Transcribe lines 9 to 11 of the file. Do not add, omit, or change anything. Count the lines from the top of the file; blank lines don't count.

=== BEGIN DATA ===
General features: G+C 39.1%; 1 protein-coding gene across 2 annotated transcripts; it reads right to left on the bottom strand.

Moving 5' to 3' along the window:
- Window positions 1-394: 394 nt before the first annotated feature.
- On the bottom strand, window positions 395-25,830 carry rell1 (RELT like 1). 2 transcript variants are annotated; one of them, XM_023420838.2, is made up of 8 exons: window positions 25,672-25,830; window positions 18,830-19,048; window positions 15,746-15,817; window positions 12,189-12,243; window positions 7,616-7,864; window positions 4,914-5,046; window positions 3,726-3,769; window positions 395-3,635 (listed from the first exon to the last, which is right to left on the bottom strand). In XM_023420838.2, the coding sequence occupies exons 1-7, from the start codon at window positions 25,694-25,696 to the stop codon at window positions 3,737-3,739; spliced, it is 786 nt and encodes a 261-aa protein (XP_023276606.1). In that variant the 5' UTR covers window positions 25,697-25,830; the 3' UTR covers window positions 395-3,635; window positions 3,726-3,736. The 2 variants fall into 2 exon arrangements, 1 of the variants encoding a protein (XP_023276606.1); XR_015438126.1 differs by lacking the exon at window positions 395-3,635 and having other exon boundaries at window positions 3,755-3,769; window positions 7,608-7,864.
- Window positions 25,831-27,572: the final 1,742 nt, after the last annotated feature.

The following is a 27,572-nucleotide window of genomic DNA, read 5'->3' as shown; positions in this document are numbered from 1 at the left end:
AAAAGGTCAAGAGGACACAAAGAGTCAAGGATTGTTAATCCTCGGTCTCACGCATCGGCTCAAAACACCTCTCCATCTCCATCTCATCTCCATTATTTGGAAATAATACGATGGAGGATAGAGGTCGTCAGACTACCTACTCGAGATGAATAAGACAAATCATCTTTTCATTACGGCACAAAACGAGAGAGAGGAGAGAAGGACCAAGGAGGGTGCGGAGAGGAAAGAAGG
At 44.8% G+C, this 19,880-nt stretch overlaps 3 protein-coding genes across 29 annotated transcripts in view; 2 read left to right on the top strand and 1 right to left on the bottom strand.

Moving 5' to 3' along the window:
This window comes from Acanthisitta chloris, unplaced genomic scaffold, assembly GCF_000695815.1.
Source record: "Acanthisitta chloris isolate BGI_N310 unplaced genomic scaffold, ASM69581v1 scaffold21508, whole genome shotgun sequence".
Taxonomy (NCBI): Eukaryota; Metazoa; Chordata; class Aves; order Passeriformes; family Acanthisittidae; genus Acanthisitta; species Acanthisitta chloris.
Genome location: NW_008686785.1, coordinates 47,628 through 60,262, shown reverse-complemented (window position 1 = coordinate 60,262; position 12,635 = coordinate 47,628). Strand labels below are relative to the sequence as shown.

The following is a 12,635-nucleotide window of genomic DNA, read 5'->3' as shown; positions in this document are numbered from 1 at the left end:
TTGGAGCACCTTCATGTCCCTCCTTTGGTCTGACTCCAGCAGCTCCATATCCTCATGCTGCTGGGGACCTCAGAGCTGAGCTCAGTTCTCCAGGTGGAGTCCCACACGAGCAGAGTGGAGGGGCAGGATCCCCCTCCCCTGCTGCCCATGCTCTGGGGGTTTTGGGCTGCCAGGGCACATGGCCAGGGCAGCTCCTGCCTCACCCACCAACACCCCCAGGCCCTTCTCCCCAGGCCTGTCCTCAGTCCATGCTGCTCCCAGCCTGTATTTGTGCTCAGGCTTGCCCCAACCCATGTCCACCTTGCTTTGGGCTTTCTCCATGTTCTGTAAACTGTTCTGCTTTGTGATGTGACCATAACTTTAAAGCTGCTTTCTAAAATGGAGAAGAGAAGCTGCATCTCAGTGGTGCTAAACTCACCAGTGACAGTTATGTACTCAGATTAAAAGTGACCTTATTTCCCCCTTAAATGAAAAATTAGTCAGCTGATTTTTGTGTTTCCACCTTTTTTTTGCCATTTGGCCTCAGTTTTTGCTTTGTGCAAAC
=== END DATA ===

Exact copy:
Moving 5' to 3' along the window:
This window comes from Acanthisitta chloris, unplaced genomic scaffold, assembly GCF_000695815.1.
Source record: "Acanthisitta chloris isolate BGI_N310 unplaced genomic scaffold, ASM69581v1 scaffold21508, whole genome shotgun sequence".